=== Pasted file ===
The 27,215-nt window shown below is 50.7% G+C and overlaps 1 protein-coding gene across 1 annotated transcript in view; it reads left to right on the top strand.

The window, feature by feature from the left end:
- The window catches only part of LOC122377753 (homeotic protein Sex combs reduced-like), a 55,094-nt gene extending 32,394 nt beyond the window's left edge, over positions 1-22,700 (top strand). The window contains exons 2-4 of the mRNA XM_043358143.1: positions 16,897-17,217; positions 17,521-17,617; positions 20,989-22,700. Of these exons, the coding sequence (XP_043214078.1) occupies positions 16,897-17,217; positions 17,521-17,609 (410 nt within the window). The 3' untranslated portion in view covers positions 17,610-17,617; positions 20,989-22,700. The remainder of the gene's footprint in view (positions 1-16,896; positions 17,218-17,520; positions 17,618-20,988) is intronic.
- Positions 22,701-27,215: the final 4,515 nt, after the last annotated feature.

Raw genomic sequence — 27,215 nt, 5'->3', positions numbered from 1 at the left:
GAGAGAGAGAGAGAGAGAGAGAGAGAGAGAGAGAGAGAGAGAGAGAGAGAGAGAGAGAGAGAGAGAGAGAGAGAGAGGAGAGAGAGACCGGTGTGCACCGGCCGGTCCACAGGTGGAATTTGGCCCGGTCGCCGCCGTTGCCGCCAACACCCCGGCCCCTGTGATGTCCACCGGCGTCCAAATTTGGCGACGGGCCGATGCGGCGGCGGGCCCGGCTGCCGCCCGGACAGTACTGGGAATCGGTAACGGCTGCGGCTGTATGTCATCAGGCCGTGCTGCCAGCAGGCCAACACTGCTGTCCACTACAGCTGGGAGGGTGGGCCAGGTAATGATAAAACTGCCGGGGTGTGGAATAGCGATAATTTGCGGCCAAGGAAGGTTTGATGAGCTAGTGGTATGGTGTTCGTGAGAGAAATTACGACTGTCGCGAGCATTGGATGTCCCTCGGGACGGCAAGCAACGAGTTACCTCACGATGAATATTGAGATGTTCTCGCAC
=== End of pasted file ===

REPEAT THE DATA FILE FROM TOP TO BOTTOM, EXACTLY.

The 27,215-nt window shown below is 50.7% G+C and overlaps 1 protein-coding gene across 1 annotated transcript in view; it reads left to right on the top strand.

The window, feature by feature from the left end:
- The window catches only part of LOC122377753 (homeotic protein Sex combs reduced-like), a 55,094-nt gene extending 32,394 nt beyond the window's left edge, over positions 1-22,700 (top strand). The window contains exons 2-4 of the mRNA XM_043358143.1: positions 16,897-17,217; positions 17,521-17,617; positions 20,989-22,700. Of these exons, the coding sequence (XP_043214078.1) occupies positions 16,897-17,217; positions 17,521-17,609 (410 nt within the window). The 3' untranslated portion in view covers positions 17,610-17,617; positions 20,989-22,700. The remainder of the gene's footprint in view (positions 1-16,896; positions 17,218-17,520; positions 17,618-20,988) is intronic.
- Positions 22,701-27,215: the final 4,515 nt, after the last annotated feature.

Raw genomic sequence — 27,215 nt, 5'->3', positions numbered from 1 at the left:
GAGAGAGAGAGAGAGAGAGAGAGAGAGAGAGAGAGAGAGAGAGAGAGAGAGAGAGAGAGAGAGAGAGAGAGAGAGAGGAGAGAGAGACCGGTGTGCACCGGCCGGTCCACAGGTGGAATTTGGCCCGGTCGCCGCCGTTGCCGCCAACACCCCGGCCCCTGTGATGTCCACCGGCGTCCAAATTTGGCGACGGGCCGATGCGGCGGCGGGCCCGGCTGCCGCCCGGACAGTACTGGGAATCGGTAACGGCTGCGGCTGTATGTCATCAGGCCGTGCTGCCAGCAGGCCAACACTGCTGTCCACTACAGCTGGGAGGGTGGGCCAGGTAATGATAAAACTGCCGGGGTGTGGAATAGCGATAATTTGCGGCCAAGGAAGGTTTGATGAGCTAGTGGTATGGTGTTCGTGAGAGAAATTACGACTGTCGCGAGCATTGGATGTCCCTCGGGACGGCAAGCAACGAGTTACCTCACGATGAATATTGAGATGTTCTCGCAC